We told you that they blend and that we like that. We told you that they come in a huge host of colors and that we LOVE that. We even told you that they are refillable, which really makes me feel better about the price. Now I’d like to tell you about some of the tricks and tips I have learned or figured out on my own that make these markers a must have.

I started my Copic research by actually meeting and talking to Marianne Walker of I Like Markers fame and Pat Huntoon of Technique Junkie at CHA. What a wealth of knowledge these ladies are. I learned that the letter in the designation on the end of the markers (or on the side in the case of Copic Ciao) tells me what color family the marker belongs to. So my E00 marker belongs to the Earth family of colors and my YR 09 belongs to the Yellow Red family of colors. The first number on the end of my Copics is the color group the company has placed each color into. The second number lets you know where your marker falls in the range of colors from light to dark so my E00 would be the lightest color in the Earth range and my YR09 is the darkest color in the YR0 range. I find knowing this about my markers very helpful. I find this chart even more helpful.

I found this chart at and downloaded it. It started out blank and I filled it in with the colors I have after I printed it on the Smooth Bristol paper I use. The chart is helpful for picking colors to use as well as knowing what colors I still need to buy.

I like knowing about the markers, I like knowing how to use them even more. I’ve learned so much from YouTube tutorials like this and this and this and from demonstrations at CHA. The very most important thing I have learned is that the very best way to create subtle shading is to shadow with the color you are already using.

I did all of the coloring and shading on this girl with just one marker of each color. Her hair is completely done with just one brown marker, her skin with just one flesh tone, the yellow with just one shade of yellow. By laying down multiple layers of the same shade the color darkens and intensifies and I can get a vast array of subtle color shifts.

I also learned a technique that lets me apply color from my Copic markers onto an acrylic block and then pick them up with the colorless blender or a lighter color marker to give me a more watercolor like effect.

See the dark brown that I picked up with my flesh colored marker? It came right off as I colored with it.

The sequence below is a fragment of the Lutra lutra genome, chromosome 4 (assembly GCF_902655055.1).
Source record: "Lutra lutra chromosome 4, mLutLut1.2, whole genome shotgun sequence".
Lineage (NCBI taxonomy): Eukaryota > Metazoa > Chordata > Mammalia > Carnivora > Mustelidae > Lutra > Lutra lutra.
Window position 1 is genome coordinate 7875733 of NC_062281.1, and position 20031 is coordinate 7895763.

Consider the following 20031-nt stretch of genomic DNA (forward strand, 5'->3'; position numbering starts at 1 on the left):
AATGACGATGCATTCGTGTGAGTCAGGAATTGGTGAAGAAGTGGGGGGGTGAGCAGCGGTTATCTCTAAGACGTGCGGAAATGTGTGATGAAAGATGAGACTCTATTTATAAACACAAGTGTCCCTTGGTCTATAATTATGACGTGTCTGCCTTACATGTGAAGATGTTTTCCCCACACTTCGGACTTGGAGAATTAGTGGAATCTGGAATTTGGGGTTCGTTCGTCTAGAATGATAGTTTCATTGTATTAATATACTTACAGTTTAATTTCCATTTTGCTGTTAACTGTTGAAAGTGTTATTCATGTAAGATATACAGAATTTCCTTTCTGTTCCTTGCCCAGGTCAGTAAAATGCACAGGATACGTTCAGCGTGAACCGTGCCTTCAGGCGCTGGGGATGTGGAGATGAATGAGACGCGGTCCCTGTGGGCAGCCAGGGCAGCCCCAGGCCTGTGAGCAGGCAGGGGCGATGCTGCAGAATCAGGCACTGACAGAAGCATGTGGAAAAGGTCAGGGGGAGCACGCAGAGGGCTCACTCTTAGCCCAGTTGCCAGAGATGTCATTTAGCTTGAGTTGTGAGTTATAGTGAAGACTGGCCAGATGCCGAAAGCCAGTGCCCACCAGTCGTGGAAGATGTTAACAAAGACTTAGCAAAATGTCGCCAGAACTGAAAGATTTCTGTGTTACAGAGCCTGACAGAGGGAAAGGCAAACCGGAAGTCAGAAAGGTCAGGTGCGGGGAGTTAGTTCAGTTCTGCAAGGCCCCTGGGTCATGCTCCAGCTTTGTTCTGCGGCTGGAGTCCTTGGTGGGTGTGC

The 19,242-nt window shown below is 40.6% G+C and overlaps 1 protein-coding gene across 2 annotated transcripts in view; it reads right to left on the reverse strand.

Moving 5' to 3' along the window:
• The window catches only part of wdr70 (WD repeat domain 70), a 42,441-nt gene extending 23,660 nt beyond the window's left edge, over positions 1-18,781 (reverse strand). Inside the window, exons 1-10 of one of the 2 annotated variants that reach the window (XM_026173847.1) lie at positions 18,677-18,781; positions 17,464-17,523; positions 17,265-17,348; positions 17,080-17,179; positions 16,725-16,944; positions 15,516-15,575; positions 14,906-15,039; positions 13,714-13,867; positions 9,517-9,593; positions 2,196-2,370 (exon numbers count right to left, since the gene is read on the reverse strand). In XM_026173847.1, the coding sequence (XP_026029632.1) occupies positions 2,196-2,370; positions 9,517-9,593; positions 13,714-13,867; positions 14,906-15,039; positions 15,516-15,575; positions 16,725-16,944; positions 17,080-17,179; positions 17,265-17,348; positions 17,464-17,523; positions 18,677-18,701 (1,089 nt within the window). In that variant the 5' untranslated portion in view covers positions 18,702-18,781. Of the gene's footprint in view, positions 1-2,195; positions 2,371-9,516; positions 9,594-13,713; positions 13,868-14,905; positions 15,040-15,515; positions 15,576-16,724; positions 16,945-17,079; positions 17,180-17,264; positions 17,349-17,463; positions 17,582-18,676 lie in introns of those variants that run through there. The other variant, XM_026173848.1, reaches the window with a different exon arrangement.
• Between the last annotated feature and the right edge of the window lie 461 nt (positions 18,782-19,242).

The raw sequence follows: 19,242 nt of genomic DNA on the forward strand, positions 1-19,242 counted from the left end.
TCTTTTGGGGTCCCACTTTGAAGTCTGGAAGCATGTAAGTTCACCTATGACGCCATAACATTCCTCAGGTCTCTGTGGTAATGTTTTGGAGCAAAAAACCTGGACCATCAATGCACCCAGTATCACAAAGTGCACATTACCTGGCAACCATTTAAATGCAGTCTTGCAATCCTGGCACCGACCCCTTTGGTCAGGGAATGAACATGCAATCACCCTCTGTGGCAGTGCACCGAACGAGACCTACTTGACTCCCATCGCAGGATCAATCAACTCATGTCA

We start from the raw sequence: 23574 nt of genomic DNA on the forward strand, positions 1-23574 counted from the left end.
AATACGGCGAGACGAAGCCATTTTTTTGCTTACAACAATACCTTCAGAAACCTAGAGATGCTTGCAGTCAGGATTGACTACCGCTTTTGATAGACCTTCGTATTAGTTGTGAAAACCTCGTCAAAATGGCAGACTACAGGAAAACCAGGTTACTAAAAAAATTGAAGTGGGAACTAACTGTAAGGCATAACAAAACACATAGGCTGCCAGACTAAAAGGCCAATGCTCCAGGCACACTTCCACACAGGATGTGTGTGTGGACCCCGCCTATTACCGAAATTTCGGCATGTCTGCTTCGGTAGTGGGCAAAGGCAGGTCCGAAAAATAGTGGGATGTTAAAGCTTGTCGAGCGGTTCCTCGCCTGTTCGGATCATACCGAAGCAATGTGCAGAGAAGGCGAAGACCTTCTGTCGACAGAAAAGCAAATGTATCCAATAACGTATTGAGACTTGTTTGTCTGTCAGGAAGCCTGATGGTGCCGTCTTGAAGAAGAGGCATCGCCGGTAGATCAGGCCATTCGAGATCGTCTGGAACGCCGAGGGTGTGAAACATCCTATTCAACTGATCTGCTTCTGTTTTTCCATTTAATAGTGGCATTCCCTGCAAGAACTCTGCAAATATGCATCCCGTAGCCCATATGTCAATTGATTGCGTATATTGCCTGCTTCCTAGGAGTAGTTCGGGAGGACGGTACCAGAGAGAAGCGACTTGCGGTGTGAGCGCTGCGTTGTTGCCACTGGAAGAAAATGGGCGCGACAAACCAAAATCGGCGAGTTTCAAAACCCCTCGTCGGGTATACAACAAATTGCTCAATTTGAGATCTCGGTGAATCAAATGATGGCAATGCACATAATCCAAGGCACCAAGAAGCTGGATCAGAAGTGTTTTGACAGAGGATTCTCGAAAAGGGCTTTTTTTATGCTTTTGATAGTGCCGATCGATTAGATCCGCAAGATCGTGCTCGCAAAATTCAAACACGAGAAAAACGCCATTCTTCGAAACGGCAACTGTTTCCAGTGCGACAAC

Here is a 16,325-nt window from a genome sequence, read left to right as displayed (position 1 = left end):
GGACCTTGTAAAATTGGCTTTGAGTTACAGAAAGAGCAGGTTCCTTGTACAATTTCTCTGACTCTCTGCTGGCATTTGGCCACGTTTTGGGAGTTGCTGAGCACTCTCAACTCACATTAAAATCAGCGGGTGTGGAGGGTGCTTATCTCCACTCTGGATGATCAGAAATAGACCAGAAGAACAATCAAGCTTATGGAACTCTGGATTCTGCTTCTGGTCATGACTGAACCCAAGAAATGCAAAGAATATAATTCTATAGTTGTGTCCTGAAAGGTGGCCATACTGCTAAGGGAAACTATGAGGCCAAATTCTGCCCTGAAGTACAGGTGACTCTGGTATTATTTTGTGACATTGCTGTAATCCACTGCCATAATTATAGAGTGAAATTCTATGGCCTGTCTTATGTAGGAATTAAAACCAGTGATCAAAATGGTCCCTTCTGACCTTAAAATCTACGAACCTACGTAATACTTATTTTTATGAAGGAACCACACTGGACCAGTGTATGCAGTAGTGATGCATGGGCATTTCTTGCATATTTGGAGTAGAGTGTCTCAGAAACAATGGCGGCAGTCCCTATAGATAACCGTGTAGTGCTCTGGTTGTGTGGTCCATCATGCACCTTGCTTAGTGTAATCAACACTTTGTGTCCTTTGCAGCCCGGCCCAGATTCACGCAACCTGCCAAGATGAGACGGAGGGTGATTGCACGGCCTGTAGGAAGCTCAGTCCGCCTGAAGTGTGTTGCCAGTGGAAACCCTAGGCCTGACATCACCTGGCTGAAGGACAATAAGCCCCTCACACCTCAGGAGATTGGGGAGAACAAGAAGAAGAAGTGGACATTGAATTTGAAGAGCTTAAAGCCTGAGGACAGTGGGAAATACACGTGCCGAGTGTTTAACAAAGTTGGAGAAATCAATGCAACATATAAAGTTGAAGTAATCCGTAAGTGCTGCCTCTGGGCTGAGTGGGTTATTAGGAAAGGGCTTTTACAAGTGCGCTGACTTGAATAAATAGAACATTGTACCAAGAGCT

Another great thing to do with the blending marker? I can fix my mistakes.

It’s a bit hard to make out in this picture but I colored out of the lines in this picture. Sometimes I do that. It gave me a great opportunity to try out the quick fix. I pushed back at the color, towards the area it was supposed to be, with my colorless blender and this is how it turned out.

Who doesn’t like to fix a little boo boo now and then? The alcohol blending solution inside the blending pen can also be purchased as a refill and there are endless things to be done with that solution. I, unfortunately didn’t have any Copic Alcohol Blending Solution, so I tried the technique I learned with a different solution.

I colored the upholstery and did the shading I wanted for the final fabric and then I pressed a paper towel that had been made damp with alcohol blending solution onto the markered area. When I lifted the paper towel it looked like this.

I love the textured fabric look.

The finished product came out exactly the way I wanted it to. I can’t ask much more than that.

The final verdict, for me, on Copic markers? As I told you right from the start, I love them. Now that I know how to use them, and where to learn more, I don’t mind the $3 and up pricetag at all. Now I just need MORE. Do you have something new for us to learn? We’d love to hear your ideas and see what you have found on the internet about Copic Markers.

Leave a comment on any of our Vendor Spotlight: Copic Marker articles, and you’ll be entered to win a set of 12 Copic Atyou Spica glitter pens. I’ve used these pens myself, and they’re awesome!
We’ll pick a winner on Saturday, September 19th.

Click on the link at the top of the page to visit Craft Critique for comments, giveaways and more!